Philadelphia, the mural capital of the world, is known for its more than 4,000 colorful murals telling stories of history and honoring champions of social issues. Artists collaborate on these larger-than-life creations dedicated to transformative change within individuals, communities and the world. Today, you can find the same powerful message about the regenerative organic movement at Rodale Institute in Kutztown, PA. The nonprofit partnered with Philadelphia-based Amber Art & Design to create “Farming in Harmony,” a new mural that celebrates the farmers who use organic and regenerative practices to protect the Delaware River Watershed.
Linda Fernandez and Keir Johnston of Amber Art and Design have collaborated with communities worldwide to gather inspiration for the art they create. In the process of creating “Farming in Harmony,” they researched Rodale Institute’s long history and began to see the parallels between farming and art. According to Keir, “Even though the vision is towards the present and the future, we did want to acknowledge the past.” This process led them to a deeper understanding of regenerative agricultural practices and inspired the design’s foundation, a watercolor by Rodale Institute’s founder J.I. Rodale’s wife Anna Rodale.
Art is a really powerful way to tell a story… Everyone learns in different ways. Some people learn from reading, some people might learn from hearing and some people learn from seeing. When people see this mural, there is a lot of information here. This is not just telling the story of the history but also of the future, the story of regenerative organic farming.
– Linda Fernandez, Amber Art and Design
The Layers Unfold
Much like a book unfolding chapter by chapter, Linda and Keir’s research began to create layers of the mural. “I hope people see many things,” said Linda, “noticing all the details and piecing together the story of regenerative organic farming. It’s like a giant puzzle.”
The mural includes original artwork by Bob Rodale’s son David of flowers, pollinators and music notes; farmers who dedicate their lives to caring for the land (including organic farmer Jennifer Taylor, of Lola’s Organic Farm); references to the crucial role of science and research to Rodale Institute’s mission; and water connecting us all from rural to urban settings. Within the colors that tie the mural to farm’s landscape, you will find plants, animals, words, publication titles, historic graphic designs and even a roller crimper.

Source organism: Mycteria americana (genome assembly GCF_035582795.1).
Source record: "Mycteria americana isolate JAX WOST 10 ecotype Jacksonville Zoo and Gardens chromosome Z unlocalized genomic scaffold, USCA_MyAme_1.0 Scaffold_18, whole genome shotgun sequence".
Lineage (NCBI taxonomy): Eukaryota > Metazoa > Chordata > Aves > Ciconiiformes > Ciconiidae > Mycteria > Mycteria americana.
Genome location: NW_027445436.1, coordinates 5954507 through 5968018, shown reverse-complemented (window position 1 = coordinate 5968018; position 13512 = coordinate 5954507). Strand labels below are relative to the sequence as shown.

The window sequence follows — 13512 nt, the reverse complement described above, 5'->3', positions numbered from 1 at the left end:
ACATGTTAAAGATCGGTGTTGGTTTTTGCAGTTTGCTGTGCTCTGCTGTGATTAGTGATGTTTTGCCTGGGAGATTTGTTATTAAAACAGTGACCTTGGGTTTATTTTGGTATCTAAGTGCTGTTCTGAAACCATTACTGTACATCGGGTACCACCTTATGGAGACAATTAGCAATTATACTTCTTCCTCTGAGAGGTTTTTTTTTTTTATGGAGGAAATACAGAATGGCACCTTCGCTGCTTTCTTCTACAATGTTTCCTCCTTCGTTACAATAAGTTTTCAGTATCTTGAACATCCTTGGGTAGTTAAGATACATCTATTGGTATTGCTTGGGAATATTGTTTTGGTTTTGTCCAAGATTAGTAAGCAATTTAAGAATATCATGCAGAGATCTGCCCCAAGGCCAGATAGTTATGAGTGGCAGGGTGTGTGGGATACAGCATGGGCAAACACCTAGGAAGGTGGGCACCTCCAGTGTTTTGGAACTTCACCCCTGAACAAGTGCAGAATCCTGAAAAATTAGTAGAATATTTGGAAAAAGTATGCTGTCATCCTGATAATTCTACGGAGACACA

Once the design layers were complete in Photoshop, the team painted the mural on parachute cloth, a non-woven fabric, in their studio in Philadelphia before installing it at the Rodale Institute campus.
The Clean Water Connection
The mural is part of the Grow Clean Water initiative educating young families in the Philadelphia region about the connection between healthy farming practices and healthy rivers and streams. The initiative, funded by the William Penn Foundation, is part of a larger project to reduce agricultural runoff in the Delaware River Watershed, a water system which spans parts of 4 states and provides drinking water to more than 13 million people including residents of New York City, Trenton, Wilmington, and Philadelphia. With nearly 15,000 farms in the watershed, agriculture comprises a large portion of its land use. Erosion, pesticides, and fertilizers from farm fields are among its largest pollutants, threatening both wildlife and human health. By supporting healthy farms, such as organic farms using practices like reduced tillage, crop rotation, and composting, we positively impact both healthy soil and clean water.
The Part We Play
This mural reminds us that we are all connected: a message we desperately need to hear today. By championing health, stewarding the soil and the land, honoring our farmers by investing in their work, and ensuring safe water for generations to come, we play our part in supporting one another.
We invite you to enjoy the mural, “Farming in Harmony” at our Visitor Center and let the creative influence inspire you.